Bodybuilder Charles Atlas (1893-1972) was born Angelo Siciliano on this day on a farm in Acri, Italy. He arrived with his family in New York in 1903.
"Truest success is but the development of self," Atlas once said.
Legend has it that the 98-pound weakling was inspired by Bronx Zoo lions to gain strength by working one muscle against the other--isometric exercise--the basis of his Dynamic Tension" course.
He said, "My system uses no apparatus. The resistance of your own body is the best and safest apparatus.”
Gaining weight, muscle, and strength, he changed his name to Atlas, after Long Island's Atlas Hotel. In 1921 and 1922, he won the title "The World's Most Perfectly Developed Man."
With the help of marketing partner Charles Roman, the barrel-chested Atlas developed his popular body-building business and mail-order courses that were advertised in pulp magazines and comic books. His philosophy celebrated calisthenics, nutrition, health, and inspiration.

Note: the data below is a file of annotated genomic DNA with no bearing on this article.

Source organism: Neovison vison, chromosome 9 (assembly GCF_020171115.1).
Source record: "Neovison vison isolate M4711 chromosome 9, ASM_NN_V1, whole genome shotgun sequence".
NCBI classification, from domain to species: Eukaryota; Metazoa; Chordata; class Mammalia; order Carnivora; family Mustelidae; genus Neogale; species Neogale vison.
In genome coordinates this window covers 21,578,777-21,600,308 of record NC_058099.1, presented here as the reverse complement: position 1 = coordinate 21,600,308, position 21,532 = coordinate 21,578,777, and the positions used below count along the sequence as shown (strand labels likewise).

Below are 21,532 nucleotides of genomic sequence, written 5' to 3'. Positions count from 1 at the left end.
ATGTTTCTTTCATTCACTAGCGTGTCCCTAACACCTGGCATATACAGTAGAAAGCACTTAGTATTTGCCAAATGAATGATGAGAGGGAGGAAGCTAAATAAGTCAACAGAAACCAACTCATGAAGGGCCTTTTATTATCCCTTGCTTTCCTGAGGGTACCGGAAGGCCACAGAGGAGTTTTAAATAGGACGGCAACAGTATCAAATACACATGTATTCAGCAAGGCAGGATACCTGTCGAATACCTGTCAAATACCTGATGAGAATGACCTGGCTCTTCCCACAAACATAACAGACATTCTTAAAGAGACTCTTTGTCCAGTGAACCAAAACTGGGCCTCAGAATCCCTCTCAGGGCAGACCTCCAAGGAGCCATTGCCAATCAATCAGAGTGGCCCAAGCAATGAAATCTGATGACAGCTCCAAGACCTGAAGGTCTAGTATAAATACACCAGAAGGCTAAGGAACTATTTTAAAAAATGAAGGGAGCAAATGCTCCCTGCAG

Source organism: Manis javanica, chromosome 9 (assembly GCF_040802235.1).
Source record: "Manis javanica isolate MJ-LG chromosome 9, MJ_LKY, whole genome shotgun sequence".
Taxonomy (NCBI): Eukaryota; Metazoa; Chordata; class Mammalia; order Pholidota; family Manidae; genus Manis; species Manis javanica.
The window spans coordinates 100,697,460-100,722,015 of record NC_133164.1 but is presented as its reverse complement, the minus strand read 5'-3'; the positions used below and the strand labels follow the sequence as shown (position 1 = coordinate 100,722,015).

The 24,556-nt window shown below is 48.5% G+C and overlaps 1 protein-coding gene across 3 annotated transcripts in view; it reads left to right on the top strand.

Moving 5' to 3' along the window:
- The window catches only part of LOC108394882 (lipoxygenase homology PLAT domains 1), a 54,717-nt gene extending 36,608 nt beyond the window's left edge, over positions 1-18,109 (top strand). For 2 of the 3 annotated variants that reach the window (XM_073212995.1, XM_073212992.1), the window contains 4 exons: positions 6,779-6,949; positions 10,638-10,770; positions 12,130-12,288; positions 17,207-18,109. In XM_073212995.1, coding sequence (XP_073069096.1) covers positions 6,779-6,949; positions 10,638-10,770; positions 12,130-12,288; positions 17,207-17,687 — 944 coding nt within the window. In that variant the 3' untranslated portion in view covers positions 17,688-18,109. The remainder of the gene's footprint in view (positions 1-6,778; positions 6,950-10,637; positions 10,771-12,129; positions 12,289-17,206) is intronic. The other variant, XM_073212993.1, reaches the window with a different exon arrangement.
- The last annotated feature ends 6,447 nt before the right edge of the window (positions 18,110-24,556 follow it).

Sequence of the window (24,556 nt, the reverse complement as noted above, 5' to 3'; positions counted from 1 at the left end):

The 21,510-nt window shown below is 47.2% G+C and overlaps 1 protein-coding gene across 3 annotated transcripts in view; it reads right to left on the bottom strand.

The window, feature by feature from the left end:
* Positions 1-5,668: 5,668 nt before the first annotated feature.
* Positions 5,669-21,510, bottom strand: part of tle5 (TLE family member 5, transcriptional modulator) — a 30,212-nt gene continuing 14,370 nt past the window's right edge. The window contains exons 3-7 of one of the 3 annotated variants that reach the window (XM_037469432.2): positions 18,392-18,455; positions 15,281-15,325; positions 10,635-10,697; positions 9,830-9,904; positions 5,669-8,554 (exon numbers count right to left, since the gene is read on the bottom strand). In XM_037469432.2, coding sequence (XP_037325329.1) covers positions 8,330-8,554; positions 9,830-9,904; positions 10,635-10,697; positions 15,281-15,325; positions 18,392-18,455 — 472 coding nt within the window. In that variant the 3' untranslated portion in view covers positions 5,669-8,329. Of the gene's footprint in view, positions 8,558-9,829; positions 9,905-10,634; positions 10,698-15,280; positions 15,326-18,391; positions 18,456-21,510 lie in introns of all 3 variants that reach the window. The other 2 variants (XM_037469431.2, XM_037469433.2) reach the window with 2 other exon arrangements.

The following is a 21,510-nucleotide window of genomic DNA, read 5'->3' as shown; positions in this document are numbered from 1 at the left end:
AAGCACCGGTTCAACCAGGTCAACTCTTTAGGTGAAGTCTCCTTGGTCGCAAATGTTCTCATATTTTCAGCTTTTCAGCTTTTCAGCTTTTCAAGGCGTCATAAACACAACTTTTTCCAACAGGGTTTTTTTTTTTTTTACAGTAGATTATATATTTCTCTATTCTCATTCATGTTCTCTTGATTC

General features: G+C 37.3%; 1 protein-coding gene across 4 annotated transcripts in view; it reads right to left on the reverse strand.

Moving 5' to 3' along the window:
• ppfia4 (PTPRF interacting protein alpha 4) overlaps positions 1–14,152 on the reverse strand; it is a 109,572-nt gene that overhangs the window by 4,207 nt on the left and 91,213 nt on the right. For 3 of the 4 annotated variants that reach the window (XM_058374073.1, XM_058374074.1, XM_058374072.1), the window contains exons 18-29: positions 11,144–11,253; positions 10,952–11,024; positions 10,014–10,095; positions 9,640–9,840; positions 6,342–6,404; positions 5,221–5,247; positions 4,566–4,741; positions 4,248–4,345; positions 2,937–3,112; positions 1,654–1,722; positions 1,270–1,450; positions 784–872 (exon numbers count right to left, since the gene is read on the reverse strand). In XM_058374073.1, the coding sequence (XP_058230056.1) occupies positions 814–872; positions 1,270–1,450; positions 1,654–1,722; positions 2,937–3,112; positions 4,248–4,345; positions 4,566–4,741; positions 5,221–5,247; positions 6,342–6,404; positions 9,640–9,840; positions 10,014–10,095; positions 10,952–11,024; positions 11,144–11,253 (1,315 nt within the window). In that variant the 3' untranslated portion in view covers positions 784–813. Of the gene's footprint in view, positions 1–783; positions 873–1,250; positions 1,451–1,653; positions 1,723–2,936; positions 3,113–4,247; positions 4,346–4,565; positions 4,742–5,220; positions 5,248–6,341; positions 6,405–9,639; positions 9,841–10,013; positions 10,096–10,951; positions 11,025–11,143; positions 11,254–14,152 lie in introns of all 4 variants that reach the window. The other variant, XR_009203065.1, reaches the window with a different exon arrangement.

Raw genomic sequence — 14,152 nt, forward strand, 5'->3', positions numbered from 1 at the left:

“Fifteen minutes a day! Give me just this and I'll prove I can make you a new man," he said.
In 1942, Atlas was 5'10" and weighed 180 pounds. His chest was 47 inches, his waist, 32 inches, and his biceps measured 17 inches. He modeled for the statues of U.S. Treasury's Alexander Hamilton and NYC Washington Square Arch of George Washington.
“Step by step and the thing is done,” Atlas said.
Work hard and bide your time.